Research Reports - Growth mixture modeling of depression symptoms following traumatic brain injury

Front Psychol. 2017 Aug 22;8:1320. doi: 10.3389/fpsyg.2017.01320. eCollection
2017.

Gomez R(1), Skilbeck C(2), Thomas M(3), Slatyer M(2).

Growth Mixture Modeling (GMM) was used to investigate the longitudinal trajectory
of groups (classes) of depression symptoms, and how these groups were predicted
by the covariates of age, sex, severity, and length of hospitalization following
Traumatic Brain Injury (TBI) in a group of 1074 individuals (696 males, and 378
females) from the Royal Hobart Hospital, who sustained a TBI. The study began in
late December 2003 and recruitment continued until early 2007. Ages ranged from
14 to 90 years, with a mean of 35.96 years (SD = 16.61). The study also examined
the associations between the groups and causes of TBI. Symptoms of depression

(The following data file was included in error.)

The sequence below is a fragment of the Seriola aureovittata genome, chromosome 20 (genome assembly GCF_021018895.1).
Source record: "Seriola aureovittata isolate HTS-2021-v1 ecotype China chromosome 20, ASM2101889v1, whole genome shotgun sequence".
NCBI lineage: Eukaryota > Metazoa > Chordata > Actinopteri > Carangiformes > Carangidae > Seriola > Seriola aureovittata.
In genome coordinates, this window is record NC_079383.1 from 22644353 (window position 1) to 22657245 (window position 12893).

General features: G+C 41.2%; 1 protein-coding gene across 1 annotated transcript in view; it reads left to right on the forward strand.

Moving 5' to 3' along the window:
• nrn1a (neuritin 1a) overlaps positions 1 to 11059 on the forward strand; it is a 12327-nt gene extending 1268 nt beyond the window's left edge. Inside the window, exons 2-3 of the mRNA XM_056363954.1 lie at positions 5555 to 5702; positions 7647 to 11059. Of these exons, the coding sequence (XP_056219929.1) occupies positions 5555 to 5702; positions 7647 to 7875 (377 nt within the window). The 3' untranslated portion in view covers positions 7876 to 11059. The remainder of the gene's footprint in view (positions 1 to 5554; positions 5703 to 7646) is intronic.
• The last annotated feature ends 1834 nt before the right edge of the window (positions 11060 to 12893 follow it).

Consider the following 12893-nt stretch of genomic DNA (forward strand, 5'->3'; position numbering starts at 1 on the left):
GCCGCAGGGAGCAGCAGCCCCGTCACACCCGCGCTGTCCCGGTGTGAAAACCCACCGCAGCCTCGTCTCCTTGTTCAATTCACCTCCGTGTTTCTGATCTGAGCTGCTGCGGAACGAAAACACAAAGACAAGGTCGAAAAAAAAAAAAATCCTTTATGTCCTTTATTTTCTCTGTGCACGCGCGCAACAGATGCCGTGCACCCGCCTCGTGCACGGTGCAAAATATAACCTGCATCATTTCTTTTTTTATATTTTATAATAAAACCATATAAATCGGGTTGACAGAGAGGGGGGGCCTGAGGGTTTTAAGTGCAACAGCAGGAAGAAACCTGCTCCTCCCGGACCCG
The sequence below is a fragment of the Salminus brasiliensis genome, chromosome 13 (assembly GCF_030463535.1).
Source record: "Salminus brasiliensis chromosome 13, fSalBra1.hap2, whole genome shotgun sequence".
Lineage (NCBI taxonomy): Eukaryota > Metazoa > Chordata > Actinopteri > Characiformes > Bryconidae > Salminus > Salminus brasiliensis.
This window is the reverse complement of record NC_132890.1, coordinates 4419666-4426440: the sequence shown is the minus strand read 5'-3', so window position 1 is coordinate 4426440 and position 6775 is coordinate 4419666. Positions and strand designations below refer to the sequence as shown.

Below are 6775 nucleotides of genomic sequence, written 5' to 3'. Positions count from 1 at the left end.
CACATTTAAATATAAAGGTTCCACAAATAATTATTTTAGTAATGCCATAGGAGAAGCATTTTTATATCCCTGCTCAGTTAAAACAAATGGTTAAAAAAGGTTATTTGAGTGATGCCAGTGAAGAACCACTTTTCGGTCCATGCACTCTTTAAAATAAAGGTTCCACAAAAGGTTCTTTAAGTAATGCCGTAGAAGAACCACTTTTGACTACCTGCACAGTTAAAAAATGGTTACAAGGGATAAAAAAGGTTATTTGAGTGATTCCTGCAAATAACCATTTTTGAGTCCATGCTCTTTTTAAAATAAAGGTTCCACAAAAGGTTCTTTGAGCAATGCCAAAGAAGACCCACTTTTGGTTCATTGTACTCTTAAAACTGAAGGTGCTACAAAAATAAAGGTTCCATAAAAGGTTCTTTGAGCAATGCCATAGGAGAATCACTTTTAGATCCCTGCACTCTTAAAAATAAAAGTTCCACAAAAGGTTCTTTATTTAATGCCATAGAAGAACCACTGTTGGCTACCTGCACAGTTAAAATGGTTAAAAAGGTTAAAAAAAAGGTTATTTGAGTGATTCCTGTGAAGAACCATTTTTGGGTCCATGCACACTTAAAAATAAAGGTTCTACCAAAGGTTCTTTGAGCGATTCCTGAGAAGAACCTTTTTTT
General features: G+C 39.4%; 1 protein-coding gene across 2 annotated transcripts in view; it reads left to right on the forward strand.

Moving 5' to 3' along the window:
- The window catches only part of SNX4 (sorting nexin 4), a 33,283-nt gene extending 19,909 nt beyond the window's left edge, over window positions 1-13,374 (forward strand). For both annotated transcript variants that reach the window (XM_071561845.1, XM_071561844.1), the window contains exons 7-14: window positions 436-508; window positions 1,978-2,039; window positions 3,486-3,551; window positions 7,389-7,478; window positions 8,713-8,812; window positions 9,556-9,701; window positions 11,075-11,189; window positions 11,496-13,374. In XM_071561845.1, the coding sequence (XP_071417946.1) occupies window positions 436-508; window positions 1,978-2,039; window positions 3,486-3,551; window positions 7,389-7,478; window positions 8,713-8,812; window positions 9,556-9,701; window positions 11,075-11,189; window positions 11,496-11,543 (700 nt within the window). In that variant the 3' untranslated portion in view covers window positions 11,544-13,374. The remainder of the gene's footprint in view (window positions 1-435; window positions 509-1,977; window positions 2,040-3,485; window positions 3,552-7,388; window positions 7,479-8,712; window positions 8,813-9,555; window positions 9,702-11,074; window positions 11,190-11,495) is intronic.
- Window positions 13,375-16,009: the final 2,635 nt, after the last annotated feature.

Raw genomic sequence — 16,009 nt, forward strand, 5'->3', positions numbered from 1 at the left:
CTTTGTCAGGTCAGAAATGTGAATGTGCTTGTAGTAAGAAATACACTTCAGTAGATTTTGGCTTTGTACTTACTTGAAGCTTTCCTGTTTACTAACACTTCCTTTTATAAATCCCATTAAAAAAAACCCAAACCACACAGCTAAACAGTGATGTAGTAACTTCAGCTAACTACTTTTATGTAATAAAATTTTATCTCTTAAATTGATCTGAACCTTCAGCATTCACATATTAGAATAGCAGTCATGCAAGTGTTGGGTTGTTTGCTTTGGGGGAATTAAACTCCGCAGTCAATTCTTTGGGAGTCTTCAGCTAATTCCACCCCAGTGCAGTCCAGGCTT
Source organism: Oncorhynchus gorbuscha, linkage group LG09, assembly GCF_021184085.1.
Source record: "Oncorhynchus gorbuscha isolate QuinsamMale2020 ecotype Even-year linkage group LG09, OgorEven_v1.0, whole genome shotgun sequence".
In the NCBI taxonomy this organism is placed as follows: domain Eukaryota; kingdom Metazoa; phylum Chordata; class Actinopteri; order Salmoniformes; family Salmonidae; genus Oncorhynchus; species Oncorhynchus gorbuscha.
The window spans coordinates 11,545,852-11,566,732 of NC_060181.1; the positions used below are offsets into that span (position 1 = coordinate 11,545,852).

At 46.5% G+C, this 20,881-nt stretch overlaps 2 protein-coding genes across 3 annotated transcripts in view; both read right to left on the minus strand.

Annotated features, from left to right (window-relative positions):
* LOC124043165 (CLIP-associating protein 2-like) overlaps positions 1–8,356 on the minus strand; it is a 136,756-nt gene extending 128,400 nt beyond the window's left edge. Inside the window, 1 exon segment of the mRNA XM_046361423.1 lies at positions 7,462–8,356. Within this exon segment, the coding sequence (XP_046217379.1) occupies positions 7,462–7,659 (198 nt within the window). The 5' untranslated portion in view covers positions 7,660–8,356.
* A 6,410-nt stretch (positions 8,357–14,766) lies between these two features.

were assessed using the Hospital Anxiety and Depression Scale within 3 weeks of
injury, and at 1, 3, 6, 12, and 24 months post-injury. The results revealed three
groups: low, high, and delayed depression. In the low group depression scores
remained below the clinical cut-off at all assessment points during the 24-months
post-TBI, and in the high group, depression scores were above the clinical
cut-off at all assessment points. The delayed group showed an increase in
depression symptoms to 12 months after injury, followed by a return to initial
assessment level during the following 12 months. Covariates were found to be
differentially associated with the three groups. For example, relative to the low
group, the high depression group was associated with more severe TBI, being
female, and a shorter period of hospitalization. The delayed group also had a
shorter period of hospitalization, were younger, and sustained less severe TBI.
Our findings show considerable fluctuation of depression over time, and that a
non-clinical level of depression at any one point in time does not necessarily
mean that the person will continue to have non-clinical levels in the future. As
we used GMM, we were able to show new findings and also bring clarity to
contradictory past findings on depression and TBI. Consequently, we recommend the
use of this approach in future studies in this area. 

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